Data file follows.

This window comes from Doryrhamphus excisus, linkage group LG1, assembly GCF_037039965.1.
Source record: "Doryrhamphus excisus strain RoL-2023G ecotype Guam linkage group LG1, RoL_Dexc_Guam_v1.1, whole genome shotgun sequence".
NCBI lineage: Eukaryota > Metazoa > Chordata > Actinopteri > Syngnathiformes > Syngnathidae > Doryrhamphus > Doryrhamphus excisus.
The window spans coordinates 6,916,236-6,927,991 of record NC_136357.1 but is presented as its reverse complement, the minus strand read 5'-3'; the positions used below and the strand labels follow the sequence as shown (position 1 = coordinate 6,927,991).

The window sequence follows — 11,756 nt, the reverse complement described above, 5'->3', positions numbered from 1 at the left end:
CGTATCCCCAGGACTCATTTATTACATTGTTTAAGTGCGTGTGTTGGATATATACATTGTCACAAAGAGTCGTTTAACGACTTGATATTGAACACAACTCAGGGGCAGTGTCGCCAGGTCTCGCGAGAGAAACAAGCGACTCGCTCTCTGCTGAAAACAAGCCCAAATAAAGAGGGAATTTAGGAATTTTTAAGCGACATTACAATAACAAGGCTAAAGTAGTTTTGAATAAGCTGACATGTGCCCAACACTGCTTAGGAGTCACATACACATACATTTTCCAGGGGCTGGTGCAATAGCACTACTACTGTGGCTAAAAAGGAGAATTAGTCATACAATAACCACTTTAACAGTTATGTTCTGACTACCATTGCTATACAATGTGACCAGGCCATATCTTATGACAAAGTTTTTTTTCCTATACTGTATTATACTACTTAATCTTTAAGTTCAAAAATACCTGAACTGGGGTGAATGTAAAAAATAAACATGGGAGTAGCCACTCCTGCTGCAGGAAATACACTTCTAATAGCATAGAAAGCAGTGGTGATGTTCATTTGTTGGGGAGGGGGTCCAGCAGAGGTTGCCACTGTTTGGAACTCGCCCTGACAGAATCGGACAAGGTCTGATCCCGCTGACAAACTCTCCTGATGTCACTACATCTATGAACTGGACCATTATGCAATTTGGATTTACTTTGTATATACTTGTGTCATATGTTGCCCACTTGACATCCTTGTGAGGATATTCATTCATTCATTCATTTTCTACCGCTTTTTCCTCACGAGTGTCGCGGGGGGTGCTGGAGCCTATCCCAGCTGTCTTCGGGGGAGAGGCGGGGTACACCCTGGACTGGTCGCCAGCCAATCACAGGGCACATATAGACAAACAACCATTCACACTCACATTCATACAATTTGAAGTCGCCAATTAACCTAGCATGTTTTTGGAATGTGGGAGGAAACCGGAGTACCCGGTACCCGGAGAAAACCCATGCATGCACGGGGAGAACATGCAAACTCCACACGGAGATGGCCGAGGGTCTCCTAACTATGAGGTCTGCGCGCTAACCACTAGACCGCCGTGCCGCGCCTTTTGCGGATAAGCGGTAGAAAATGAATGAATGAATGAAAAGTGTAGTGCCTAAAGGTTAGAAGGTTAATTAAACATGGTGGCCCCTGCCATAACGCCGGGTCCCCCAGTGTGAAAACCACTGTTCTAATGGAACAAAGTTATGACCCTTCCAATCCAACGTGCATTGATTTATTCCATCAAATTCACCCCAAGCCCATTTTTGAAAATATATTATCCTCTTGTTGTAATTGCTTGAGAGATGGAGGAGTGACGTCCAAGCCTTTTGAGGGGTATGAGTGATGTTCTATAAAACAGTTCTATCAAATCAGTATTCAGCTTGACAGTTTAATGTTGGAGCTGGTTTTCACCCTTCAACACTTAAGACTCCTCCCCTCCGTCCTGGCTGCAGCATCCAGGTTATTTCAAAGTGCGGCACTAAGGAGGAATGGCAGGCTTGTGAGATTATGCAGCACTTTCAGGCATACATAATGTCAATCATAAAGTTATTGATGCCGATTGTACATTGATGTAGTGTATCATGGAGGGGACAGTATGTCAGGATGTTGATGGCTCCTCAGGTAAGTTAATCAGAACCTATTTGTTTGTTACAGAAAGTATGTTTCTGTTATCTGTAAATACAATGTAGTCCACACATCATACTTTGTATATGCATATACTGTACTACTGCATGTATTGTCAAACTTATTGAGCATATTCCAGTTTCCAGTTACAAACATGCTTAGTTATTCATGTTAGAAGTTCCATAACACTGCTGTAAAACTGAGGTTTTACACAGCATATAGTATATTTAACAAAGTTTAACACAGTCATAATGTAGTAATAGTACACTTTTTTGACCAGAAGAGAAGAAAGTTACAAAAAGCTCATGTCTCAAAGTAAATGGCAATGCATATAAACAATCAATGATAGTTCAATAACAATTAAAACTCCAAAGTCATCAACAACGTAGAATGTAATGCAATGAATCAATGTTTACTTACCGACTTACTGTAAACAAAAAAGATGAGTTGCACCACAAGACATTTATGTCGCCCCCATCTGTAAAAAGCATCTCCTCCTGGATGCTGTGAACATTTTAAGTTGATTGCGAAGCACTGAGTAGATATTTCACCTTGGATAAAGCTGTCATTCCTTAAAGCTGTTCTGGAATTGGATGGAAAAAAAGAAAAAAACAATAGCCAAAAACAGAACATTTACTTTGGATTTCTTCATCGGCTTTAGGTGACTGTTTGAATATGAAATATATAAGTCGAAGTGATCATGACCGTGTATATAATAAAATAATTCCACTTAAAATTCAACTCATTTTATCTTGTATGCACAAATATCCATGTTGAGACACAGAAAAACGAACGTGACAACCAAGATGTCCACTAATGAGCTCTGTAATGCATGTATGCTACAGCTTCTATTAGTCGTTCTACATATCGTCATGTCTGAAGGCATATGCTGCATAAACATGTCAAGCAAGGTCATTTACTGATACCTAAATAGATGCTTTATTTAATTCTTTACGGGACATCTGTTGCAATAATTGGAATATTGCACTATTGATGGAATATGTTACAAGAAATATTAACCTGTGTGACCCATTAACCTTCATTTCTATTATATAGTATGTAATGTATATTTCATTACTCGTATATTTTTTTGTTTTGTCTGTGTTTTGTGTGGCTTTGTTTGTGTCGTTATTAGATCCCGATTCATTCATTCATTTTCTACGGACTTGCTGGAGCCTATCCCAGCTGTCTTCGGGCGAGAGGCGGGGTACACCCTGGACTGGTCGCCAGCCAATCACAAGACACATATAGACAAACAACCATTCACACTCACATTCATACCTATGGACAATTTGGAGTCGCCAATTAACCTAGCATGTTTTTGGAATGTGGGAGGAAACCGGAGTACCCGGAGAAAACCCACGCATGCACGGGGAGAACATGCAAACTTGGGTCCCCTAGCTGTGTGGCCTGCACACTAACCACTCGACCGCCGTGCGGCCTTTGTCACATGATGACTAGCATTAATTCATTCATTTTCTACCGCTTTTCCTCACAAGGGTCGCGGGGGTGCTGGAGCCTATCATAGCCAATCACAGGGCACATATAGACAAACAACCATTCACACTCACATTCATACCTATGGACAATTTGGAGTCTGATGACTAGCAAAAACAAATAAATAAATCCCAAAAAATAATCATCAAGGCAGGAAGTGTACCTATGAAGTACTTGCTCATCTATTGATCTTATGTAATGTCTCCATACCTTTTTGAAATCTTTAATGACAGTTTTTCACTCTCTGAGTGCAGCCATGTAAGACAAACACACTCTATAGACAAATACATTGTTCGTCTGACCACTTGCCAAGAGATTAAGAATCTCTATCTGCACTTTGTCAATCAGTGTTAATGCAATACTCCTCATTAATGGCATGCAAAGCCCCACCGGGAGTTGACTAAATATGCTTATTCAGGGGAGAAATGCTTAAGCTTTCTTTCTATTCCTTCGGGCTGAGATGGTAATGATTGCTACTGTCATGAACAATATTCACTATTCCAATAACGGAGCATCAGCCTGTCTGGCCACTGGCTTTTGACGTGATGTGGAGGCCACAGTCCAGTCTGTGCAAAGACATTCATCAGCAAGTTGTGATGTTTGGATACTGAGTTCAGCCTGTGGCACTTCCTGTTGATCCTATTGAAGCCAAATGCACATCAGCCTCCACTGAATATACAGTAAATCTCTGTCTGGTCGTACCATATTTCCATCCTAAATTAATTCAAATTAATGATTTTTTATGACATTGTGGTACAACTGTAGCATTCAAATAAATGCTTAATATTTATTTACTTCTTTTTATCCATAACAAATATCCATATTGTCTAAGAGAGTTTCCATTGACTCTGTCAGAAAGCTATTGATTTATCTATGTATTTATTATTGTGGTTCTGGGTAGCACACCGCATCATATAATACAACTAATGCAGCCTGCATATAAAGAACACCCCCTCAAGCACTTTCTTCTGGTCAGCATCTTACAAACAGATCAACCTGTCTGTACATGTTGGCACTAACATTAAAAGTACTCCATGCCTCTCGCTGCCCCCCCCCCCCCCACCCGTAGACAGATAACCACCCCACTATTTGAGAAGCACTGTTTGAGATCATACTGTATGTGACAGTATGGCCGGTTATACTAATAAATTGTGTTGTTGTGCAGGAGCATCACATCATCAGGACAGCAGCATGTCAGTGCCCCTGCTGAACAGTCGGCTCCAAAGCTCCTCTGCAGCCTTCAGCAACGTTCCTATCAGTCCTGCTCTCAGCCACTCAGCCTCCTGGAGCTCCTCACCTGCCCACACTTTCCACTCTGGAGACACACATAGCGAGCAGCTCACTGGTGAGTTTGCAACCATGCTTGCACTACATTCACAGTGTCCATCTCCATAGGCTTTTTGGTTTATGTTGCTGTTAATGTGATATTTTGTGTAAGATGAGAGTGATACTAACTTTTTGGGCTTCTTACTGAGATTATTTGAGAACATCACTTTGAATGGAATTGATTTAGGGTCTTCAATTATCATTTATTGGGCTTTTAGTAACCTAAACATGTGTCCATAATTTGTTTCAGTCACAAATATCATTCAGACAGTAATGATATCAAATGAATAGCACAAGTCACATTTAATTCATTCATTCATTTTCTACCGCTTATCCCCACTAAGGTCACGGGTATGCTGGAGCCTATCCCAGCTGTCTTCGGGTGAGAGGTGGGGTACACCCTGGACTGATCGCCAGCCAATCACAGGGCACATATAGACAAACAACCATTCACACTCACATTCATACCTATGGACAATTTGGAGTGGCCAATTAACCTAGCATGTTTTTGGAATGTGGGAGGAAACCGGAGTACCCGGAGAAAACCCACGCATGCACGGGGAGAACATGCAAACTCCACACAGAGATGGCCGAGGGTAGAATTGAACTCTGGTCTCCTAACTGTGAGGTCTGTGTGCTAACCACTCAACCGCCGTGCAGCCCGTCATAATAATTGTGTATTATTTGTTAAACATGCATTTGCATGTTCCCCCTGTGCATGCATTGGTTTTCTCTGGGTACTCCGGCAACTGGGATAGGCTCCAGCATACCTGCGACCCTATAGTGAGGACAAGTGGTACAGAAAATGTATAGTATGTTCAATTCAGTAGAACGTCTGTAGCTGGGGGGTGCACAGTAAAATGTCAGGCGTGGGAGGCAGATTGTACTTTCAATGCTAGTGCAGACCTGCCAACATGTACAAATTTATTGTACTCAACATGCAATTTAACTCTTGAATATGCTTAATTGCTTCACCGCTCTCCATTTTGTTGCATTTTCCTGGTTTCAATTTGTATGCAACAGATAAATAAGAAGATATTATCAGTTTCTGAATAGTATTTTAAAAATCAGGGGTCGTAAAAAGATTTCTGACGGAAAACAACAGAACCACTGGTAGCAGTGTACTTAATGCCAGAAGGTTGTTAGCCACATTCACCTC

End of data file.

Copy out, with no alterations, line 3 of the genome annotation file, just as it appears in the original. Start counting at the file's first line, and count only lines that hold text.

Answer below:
NCBI lineage: Eukaryota > Metazoa > Chordata > Actinopteri > Syngnathiformes > Syngnathidae > Doryrhamphus > Doryrhamphus excisus.